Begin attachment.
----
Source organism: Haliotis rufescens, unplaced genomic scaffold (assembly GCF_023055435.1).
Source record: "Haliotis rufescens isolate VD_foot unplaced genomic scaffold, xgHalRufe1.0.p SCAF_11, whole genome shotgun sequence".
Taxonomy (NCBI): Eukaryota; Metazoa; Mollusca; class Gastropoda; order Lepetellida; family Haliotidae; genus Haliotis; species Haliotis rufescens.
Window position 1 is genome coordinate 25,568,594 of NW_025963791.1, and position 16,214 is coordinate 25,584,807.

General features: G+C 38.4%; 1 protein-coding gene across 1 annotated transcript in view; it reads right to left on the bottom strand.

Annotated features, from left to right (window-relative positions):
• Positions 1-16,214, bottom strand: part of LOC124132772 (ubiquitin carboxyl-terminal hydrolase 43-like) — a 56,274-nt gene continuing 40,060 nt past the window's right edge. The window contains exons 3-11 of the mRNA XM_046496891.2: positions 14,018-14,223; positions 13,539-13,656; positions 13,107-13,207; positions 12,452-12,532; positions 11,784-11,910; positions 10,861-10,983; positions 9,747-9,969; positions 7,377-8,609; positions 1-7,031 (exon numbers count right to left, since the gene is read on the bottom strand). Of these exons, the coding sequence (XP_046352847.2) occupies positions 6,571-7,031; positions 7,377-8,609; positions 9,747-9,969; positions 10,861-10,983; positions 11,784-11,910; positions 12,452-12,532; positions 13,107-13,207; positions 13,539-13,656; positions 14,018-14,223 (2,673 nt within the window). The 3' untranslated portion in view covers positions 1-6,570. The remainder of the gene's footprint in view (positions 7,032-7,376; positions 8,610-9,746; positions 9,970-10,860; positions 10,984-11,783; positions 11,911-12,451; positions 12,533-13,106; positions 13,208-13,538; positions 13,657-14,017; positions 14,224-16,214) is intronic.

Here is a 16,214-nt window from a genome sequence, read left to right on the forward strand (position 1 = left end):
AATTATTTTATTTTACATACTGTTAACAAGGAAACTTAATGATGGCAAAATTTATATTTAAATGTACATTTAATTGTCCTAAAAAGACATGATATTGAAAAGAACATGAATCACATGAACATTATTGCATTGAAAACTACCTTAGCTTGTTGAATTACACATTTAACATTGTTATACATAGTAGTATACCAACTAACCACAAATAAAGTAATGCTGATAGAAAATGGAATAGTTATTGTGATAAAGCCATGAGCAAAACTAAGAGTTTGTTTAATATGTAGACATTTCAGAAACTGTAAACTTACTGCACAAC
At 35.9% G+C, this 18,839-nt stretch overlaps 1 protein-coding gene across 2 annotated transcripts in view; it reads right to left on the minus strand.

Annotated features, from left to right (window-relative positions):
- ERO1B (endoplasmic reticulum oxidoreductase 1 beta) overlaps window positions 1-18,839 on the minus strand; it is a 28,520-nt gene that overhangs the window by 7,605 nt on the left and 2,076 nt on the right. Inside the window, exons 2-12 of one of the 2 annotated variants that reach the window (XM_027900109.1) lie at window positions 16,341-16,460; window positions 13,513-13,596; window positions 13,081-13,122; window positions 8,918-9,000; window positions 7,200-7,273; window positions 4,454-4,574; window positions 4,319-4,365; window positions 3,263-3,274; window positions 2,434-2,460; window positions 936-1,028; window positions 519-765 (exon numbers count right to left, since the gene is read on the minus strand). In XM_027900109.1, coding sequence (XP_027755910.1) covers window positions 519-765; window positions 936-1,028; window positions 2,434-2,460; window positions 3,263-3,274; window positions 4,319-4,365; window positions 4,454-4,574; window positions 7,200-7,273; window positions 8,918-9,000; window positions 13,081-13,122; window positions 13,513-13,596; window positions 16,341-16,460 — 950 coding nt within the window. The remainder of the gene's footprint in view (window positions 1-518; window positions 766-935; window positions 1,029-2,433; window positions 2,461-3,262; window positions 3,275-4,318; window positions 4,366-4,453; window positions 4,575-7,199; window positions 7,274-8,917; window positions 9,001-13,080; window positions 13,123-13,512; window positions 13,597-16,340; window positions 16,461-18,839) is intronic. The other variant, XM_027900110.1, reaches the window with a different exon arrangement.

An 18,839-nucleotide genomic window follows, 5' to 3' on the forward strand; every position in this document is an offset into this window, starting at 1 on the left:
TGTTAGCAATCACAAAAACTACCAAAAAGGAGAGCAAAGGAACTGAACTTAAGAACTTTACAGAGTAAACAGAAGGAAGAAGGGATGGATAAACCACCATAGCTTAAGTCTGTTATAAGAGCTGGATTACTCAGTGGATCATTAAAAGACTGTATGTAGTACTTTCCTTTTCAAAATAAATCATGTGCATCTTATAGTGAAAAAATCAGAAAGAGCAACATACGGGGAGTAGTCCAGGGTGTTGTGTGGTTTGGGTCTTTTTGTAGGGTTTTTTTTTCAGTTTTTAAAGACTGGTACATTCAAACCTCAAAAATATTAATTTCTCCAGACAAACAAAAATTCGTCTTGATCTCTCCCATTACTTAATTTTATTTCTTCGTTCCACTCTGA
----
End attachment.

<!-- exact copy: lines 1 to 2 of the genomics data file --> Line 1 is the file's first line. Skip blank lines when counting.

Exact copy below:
Source organism: Haliotis rufescens, unplaced genomic scaffold (assembly GCF_023055435.1).
Source record: "Haliotis rufescens isolate VD_foot unplaced genomic scaffold, xgHalRufe1.0.p SCAF_11, whole genome shotgun sequence".